In the patients (n = 112) who received HBIG-free prophylaxis with hgbNA(s), posttransplant HBV recurrence was observed significantly more frequently compared to the combination of HBIG and any NA(s) including LAM (26% vs. 5.4%, p < 0.0001), if HBV recurrence was based on the presence of HBsAg seropositivity. It should be noted, however, that only one of these 29 patients had detectable HBV DNA and all had normal liver function tests without any impact on their outcomes [20, 23]. Given the current availability of potent NAs with negligible risk of long-term viral resistance, the clinical significance of HBsAg seropositivity in HBV transplant patients is unknown. The prognosis of nontransplant chronic hepatitis B patients who maintain HBV DNA undetectability under NA(s) is excellent particularly if they had not developed cirrhosis before treatment [68]. However, the long-term outcome of HBsAg-positive, HBV DNA negative transplant patients under oral antivirals but also under immunosuppressive agents needs further study. Interestingly, in a recent study [69], (20%) of 25 HBV transplant patients who discontinued any anti-HBV prophylaxis became HBsAg-positive, but none of them experienced any clinically relevant event and three eventually cleared HBsAg and achieved seroconversion to anti-HBs without any therapeutic intervention. Thus, in case of HBIG-free post-LT HBV prophylaxis, the definition of HBV recurrence might be reconsidered, as HBsAg seropositivity alone in patients under hgbNA(s) may not have any clinical impact on the long-term graft and patient survival.

Long-term drug compliance may arise as an important issue in HBV transplant patients under hgbNA(s) prophylaxis alone, as such patients feel well but remain at life-long risk of HBV recurrence. This is supported by the findings in the study by Buti et al. [28], in which three (75%) of the four patients with HBV recurrence had poor drug compliance. Hence, close monitoring of HBV transplant recipients on NA(s) prophylaxis would be needed to confirm adherence and to promptly detect HBV recurrence, allowing the early introduction of proper therapeutic interventions to suppress HBV replication.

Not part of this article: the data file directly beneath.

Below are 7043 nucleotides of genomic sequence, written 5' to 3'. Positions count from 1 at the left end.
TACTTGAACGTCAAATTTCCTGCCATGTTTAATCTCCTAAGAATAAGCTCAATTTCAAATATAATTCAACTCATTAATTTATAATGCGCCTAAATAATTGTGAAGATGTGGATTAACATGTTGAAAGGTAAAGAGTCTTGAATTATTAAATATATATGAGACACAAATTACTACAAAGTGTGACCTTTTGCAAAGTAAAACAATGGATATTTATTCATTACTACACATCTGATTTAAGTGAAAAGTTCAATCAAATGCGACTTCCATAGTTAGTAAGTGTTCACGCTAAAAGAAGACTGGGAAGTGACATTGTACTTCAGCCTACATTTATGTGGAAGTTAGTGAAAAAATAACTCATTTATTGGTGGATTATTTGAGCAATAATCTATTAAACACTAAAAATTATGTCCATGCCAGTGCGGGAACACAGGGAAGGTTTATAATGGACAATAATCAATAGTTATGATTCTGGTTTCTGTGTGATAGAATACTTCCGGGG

All liver transplant recipients should undergo careful renal function monitoring because of the use of calcineurin inhibitors [2]. Based on the available data from seven studies [8, 10, 11, 13, 18, 19, 21], the use of hgbNA(s) for a median of 24 months had no significant impact on renal function in all but one study [21]. In the latter [21], (14%) of the 21 patients under the combination of TDF and FTC developed reversible acute renal failure within 16–21 months, but only one of them had possible TDF/FTC-induced acute tubular necrosis on renal biopsy. Finally, one study [11] found no difference in renal function (evaluated by glomerular filtration rate using 51Cr-EDTA) between 9 patients under nucleoside and 15 under nucleotide analogues followed for a median of 24 months. Of course, longer safety data for the hgbNAs are needed in the HBV transplant setting.

In conclusion, our findings favor the use of HBIG and a hgbNA instead of HBIG and LAM combined prophylaxis against HBV recurrence, as such a strategy further increases the efficacy of post-LT prophylaxis in HBV transplant patients achieving negligible rates of HBV recurrence. The use of ETV or TDF can be effectively combined with lower HBIG dosages even at the early post-LT period. Further studies are required to decide whether, when and perhaps in which subgroups HBIG can be discontinued in patients under a hgbNA. Similarly, the efficacy and effectiveness of HBIG-free prophylaxis based on hgbNA(s) should be evaluated initially in well-designed clinical studies and subsequently in clinical practice.

Disclosure

  1. Top of page
  2. Abstract
  3. Introduction
  4. Methods
  5. Results
  6. Discussion
  7. Funding Source
  8. Disclosure
  9. References
  10. Appendix A1

The authors of this manuscript have no conflicts of interest to disclose as described by the American Journal of Transplantation.

References

  1. Top of page
  2. Abstract
  3. Introduction
  4. Methods
  5. Results
  6. Discussion
  7. Funding Source
  8. Disclosure
  9. References
  10. Appendix A1

Appendix A1

  1. Top of page
  2. Abstract
  3. Introduction
  4. Methods
  5. Results
  6. Discussion
  7. Funding Source
  8. Disclosure
  9. References
  10. Appendix A1
image

Figure 3. Study flow diagram. Newer nucleos(t)ide analogue (NA) with high genetic barrier: entecavir or tenofovir.